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Scuba Diving - the Basics

By: Thomas Muller - Updated: 19 Oct 2012 | comments*Discuss
Air Pressure Scuba Diving Compressed Air

A human’s lack of gills has not stopped them finding alternative means of breathing underwater and scuba diving provides a opportunity of exploring the most alien part of our planet.

Scuba diving is swimming underwater using self-contained breathing apparatus.

Unlike snorkelling or free diving, scuba diving is not hampered by the need to hold one’s breath for long periods or stay close to the natural air at the surface of the water because the diver carries a source of compressed air with them on their back.

A scuba diver typically swims around with the assistance of fins attached to the feet, although there are alternative means of propulsion available including the Diver Propulsion Vehicle (DPV).

Scuba diving is largely a recreational pursuit, but there are also commercial, scientific and military disciplines where participants are interested in aspects beyond marine life and don’t dive merely for the fun of it.

Is Scuba Diving Dangerous?

Scuba diving is a safe recreation these days because of advancements in equipment design and reliability and the heavy safety focus of the training courses.

Like any serious adventure sport, scuba diving has the potential to be deadly if not shown the right levels of respect, with divers acting beyond their training or ability. With the correct training and responsible practise it is a comparatively safe pursuit. There are reportedly only a handful of scuba diving-related fatalities each year out of a diving community of several million.


Scuba diving training is not an optional choice for beginner divers, it is an essential requirement. Diving without proper preparation is very dangerous. It is a technical sport that requires practical training in the operation of the diving apparatus as well as learning the basic theory of how the body reacts to the stresses it is put under within the water.

To become a diver it is first necessary to enrol in a recognised training course that will lead to a scuba diving certificate. The four main UK agencies offering training are the British Sub-Aqua Club (BSAC), the Professional Association of Diving Instructors (PADI), the Sub-Aqua Association (SAA) and the Scottish Sub-Aqua Club (SSAC).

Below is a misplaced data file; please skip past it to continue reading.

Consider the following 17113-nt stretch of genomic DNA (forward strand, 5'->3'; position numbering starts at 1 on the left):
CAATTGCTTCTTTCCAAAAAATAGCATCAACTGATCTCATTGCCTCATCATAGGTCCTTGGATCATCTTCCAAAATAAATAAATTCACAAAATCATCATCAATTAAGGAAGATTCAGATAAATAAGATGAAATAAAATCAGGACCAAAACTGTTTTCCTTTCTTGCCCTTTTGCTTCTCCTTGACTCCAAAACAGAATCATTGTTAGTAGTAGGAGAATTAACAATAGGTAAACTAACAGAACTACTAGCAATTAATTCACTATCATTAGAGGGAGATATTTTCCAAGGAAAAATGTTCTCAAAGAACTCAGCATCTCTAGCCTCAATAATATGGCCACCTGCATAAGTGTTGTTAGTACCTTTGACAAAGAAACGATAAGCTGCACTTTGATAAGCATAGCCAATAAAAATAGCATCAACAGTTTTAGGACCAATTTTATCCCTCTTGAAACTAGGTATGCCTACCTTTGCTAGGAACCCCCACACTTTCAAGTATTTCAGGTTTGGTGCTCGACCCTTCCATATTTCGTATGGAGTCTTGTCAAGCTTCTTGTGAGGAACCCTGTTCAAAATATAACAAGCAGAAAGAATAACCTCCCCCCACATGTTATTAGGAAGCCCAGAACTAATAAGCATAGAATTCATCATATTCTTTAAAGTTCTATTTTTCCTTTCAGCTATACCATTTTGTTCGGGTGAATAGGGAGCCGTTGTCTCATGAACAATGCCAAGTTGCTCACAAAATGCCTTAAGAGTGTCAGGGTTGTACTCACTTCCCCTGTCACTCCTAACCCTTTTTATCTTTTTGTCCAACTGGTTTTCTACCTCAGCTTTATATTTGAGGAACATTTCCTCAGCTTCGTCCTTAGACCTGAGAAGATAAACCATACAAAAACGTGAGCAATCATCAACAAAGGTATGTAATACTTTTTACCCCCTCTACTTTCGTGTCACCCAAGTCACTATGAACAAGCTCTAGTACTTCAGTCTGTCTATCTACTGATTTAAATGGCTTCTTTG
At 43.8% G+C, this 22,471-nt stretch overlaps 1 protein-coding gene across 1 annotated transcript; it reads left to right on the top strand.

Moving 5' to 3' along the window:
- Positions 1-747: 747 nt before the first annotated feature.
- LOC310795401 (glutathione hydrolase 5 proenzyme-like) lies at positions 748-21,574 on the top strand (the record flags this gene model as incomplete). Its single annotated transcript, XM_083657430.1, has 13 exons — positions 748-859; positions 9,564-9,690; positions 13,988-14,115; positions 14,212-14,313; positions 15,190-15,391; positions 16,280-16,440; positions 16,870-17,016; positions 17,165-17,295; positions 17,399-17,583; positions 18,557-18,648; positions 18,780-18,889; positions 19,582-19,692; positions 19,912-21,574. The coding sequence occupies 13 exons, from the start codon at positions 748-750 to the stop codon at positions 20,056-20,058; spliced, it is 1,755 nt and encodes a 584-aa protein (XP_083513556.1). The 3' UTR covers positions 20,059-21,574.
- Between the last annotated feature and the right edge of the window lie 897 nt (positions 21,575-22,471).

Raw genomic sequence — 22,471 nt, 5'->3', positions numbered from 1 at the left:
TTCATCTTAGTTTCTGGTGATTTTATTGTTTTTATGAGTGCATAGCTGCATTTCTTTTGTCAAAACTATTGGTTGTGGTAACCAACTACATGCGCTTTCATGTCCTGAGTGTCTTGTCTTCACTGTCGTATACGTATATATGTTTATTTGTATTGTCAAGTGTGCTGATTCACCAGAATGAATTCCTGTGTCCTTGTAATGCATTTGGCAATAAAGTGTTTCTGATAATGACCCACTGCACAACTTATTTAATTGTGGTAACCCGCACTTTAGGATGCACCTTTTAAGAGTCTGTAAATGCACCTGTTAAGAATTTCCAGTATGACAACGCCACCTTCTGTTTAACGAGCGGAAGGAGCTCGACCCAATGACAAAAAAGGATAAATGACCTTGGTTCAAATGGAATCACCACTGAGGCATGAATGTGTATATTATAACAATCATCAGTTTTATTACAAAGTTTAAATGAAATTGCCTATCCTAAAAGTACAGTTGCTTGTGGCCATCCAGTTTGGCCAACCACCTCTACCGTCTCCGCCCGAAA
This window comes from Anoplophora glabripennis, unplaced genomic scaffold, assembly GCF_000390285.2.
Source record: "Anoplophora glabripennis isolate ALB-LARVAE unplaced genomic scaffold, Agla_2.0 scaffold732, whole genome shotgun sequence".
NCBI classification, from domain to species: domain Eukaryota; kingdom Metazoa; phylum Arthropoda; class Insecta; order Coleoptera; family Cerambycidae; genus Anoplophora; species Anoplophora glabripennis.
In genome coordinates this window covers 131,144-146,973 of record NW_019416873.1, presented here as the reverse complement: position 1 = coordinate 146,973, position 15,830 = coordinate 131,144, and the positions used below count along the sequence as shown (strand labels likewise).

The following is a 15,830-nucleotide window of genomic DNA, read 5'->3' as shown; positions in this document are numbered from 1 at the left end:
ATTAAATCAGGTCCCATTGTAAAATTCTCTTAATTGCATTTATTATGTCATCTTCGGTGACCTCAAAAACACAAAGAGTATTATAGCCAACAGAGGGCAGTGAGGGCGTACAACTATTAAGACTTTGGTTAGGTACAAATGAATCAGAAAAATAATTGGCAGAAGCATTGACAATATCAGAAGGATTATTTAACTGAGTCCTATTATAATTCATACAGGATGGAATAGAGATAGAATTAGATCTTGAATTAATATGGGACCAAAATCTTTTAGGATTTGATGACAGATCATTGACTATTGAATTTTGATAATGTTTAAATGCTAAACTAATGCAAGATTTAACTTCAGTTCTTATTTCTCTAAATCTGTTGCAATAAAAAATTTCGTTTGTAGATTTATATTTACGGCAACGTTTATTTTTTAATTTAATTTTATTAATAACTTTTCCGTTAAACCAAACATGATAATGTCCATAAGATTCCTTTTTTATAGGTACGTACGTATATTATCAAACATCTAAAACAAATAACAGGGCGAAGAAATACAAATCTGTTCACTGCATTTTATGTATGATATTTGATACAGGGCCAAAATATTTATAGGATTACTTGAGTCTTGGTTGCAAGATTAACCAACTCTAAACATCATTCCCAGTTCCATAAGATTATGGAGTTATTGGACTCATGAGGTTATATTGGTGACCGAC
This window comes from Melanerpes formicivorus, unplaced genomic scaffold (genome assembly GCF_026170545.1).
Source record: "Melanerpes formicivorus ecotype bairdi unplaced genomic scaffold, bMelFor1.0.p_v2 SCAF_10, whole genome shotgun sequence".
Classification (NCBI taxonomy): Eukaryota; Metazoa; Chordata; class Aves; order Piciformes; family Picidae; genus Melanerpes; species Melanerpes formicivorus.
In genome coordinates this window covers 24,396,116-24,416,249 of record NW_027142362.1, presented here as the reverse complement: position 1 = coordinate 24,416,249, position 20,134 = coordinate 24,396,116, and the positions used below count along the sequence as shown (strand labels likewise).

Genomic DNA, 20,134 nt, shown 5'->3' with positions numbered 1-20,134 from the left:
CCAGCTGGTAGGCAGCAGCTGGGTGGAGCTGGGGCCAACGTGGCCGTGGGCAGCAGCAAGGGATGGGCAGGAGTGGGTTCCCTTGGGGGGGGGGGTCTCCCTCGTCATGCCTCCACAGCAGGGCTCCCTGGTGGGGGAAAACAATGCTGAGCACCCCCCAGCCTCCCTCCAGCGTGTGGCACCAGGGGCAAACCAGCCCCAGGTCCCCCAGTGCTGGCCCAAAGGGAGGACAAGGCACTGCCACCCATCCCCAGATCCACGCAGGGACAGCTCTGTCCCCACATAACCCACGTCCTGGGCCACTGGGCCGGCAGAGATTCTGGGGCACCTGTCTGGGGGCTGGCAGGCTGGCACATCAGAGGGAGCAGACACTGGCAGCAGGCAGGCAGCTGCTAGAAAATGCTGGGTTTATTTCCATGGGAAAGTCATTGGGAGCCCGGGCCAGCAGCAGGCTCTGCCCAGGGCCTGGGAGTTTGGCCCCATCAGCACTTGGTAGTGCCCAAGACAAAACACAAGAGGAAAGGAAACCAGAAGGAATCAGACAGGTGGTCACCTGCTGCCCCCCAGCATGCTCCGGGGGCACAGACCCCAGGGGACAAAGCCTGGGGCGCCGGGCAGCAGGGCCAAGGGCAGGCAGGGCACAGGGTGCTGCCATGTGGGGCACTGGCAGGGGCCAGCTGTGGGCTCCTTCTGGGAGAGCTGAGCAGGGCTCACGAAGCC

Training is split into three main parts; pool work, theory and open water diving. Students will begin diving in a pool or sheltered shallow water, where they will be taught basic skills such as equipment use. This is supplemented with some classroom teaching, where the essentials of water pressure, diving medicine and safety are taught. Open water diving is where the student has reached a sufficient ability that are able to experience real diving in a lake or at sea.


Scuba diving is open to anyone who is physically fit and in general good health. In order to make sure of this, a routine questionnaire must be first completed. Any answers that indicate a risky condition need to be followed up with a medical check up with a specialist doctor, in order to ascertain whether it would be safe to dive. It is not worth lying to pass the medical because diving puts a special kind of strain on the body and to falsify health conditions is to put the diver and fellow divers at risk.

Other Requirements

Beginner scuba divers are not expected to be especially strong swimmers but they will need to demonstrate a reasonable proficiency and ease in the water. At a standard scuba class students will be expected to be able to swim 200 metres non-stop, duck dive and tread water for 10 minutes.

Breathing Underwater

Scuba diving is about exploring the part of the planet where humans were not designed to go. However scuba diving is not simply a way of breathing air underwater; nature has thrown up some more difficulties to contend with.

A diver has to contend with the problem of ambient pressure, which compresses the lungs and chest making it difficult to breathe, and which increases the greater the water depth. Fortunately there are demand valve regulators that can measure the ambient pressure and supply the diver with oxygen at the same pressure, enabling them to breathe.

Deeper diving requires different air mixtures in the diver’s tank, because the increase in pressure causes a build up of nitrogen in the blood stream and can lead to nitrogen narcosis or the bends. Normal air is comprised of 78% nitrogen and so specially modified gases typically reduce its content.

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